Author: Daisy Peel
Format: Credit card USB drive
Running Time: 1 hour, 42 minutes
Additional Materials: PDF file of book
Release Date: 2017
What do tunnel discriminations, threadles, and pushes to the backside all have in common?
They all involve landing side approaches.
What are landing side approaches, and why do you need to teach your dog about them?
A landing side approach occurs when your dog must approach an obstacle from the landing side of the obstacle rather than the takeoff side, as is the usual on course. This means your dog actually has to pass the takeoff side of the obstacle to get to the landing side of the obstacle. This can be a real problem on an agility course if you can't be in a position to change your dog's natural path to put him on a path to the correct side of the obstacle. The idea of passing by an obstacle that they will then take is a difficult concept for may dogs, particularly those whose experience tells them that obstacles on their path should be taken in a forward and logical manner!
In addition to requiring more mental effort on the part of your dog, landing side approaches often require a more complex mechanical and physical effort as well.
All About Landing Side Approaches is a self-study course that will help you and your dog master the challenge of approaching tunnels and jumps from the landing side, rather than from the usual takeoff side. At the end of the course you will have trained two verbal cues for a tunnel and three verbal cues for a jump so that you can tell your dog what you need him to do even when you're not in a position to help him.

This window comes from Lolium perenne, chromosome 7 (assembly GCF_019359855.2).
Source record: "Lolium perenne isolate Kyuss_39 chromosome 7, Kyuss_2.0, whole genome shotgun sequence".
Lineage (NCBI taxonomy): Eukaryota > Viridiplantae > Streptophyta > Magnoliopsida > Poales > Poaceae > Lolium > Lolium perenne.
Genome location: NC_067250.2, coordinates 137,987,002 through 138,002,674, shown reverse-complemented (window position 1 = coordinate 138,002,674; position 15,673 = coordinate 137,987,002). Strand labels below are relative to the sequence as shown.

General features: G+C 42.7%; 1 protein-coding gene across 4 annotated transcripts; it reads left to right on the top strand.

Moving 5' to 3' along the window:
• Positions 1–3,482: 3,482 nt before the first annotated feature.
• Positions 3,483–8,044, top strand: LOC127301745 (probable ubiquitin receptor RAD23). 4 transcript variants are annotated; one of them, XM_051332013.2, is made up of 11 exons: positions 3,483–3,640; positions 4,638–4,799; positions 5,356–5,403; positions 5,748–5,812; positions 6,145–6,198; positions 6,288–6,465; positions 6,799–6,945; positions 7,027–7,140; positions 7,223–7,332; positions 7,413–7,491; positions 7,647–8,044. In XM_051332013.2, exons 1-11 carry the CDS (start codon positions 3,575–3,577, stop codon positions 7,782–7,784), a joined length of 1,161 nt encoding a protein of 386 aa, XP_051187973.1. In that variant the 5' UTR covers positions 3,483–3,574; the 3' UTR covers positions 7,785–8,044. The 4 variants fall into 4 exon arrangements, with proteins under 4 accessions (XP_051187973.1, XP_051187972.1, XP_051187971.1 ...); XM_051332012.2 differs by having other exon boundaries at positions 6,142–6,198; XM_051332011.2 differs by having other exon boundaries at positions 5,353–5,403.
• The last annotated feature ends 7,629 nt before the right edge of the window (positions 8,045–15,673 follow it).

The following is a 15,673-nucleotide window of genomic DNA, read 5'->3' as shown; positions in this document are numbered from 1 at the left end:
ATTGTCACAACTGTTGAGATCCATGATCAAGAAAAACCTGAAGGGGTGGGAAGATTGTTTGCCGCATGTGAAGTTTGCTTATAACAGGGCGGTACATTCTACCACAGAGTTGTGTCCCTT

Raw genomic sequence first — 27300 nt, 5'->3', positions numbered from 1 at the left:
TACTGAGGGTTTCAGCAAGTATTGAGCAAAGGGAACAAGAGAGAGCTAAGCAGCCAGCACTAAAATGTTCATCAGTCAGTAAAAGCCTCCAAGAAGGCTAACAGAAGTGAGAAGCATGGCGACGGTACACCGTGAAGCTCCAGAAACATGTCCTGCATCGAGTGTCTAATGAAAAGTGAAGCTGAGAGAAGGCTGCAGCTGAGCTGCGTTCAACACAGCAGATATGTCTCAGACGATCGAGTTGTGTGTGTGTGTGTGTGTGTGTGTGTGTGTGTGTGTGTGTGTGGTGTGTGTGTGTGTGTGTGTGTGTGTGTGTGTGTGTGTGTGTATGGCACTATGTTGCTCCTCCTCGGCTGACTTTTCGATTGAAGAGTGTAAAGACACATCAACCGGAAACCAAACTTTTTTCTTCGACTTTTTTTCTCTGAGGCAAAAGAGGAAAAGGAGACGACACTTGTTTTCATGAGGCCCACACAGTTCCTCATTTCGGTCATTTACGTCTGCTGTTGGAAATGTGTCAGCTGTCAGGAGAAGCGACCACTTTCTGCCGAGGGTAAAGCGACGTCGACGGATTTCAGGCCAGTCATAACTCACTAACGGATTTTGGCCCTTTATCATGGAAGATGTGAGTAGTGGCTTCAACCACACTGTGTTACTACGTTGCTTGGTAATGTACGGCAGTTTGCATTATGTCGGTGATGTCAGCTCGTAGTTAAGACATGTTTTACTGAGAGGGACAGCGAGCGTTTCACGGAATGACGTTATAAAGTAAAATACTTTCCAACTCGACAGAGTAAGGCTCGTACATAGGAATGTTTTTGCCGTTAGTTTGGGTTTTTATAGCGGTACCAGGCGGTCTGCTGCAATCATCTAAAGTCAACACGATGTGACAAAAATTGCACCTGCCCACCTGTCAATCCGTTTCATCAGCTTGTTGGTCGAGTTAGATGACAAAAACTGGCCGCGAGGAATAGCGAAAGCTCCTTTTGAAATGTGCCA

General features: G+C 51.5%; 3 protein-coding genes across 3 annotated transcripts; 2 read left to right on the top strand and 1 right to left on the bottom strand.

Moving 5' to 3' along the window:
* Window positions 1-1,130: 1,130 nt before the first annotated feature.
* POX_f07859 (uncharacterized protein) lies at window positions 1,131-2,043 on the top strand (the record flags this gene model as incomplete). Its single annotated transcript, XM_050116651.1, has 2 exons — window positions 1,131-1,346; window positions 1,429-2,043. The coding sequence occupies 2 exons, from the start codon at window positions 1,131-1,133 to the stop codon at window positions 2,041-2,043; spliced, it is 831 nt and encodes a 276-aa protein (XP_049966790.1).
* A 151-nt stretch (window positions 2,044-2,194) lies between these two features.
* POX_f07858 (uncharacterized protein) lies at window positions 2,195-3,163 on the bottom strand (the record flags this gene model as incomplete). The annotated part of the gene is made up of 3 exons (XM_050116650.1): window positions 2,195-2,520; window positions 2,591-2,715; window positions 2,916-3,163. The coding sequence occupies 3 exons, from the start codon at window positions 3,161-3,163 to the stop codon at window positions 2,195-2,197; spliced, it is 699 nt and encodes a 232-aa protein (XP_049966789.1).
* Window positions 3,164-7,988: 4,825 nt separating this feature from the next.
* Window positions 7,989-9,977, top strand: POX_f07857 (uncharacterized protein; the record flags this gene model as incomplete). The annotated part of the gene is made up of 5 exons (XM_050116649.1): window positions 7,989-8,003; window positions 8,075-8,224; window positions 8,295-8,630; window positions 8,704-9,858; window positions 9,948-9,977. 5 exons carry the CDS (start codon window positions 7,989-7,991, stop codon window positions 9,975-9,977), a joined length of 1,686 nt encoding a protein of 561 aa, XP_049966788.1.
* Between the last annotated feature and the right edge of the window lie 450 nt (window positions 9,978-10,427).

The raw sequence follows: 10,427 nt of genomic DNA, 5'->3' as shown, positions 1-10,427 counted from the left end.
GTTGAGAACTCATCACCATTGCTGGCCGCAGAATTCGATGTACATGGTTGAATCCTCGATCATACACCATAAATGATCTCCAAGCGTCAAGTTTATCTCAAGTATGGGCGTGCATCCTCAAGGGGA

You’ll never look at tunnel discriminations, threadles, or backsides the same way again!
About the Media
This DVD production has been produced on a flip-out style credit card USB flash drive.
1. To use it, flip open the USB pin of the credit card drive so that the port is visible as shown in the photo. The hinge portion of the card is located where you see the cut-out slot in the card. Open the card by putting pressure only on the hinge (see the included video).
2. Insert the pin into your USB drive. Most computers will automatically display a window showing what is on the USB drive you have inserted. If not, use My Computer (PCs) or the Finder (Mac) to open the contents of the drive. (If you do not see the drive listed on your computer, you have probably inserted the drive upside down. Remove it, flip it over, and re-insert it in the drive.)
3. Click on "DVD Player for PC" or "DVD Player for Mac."
4. It may take 10-15 seconds for the software to load; please be patient.
5. You will see a DVD menu just like on a regular DVD.
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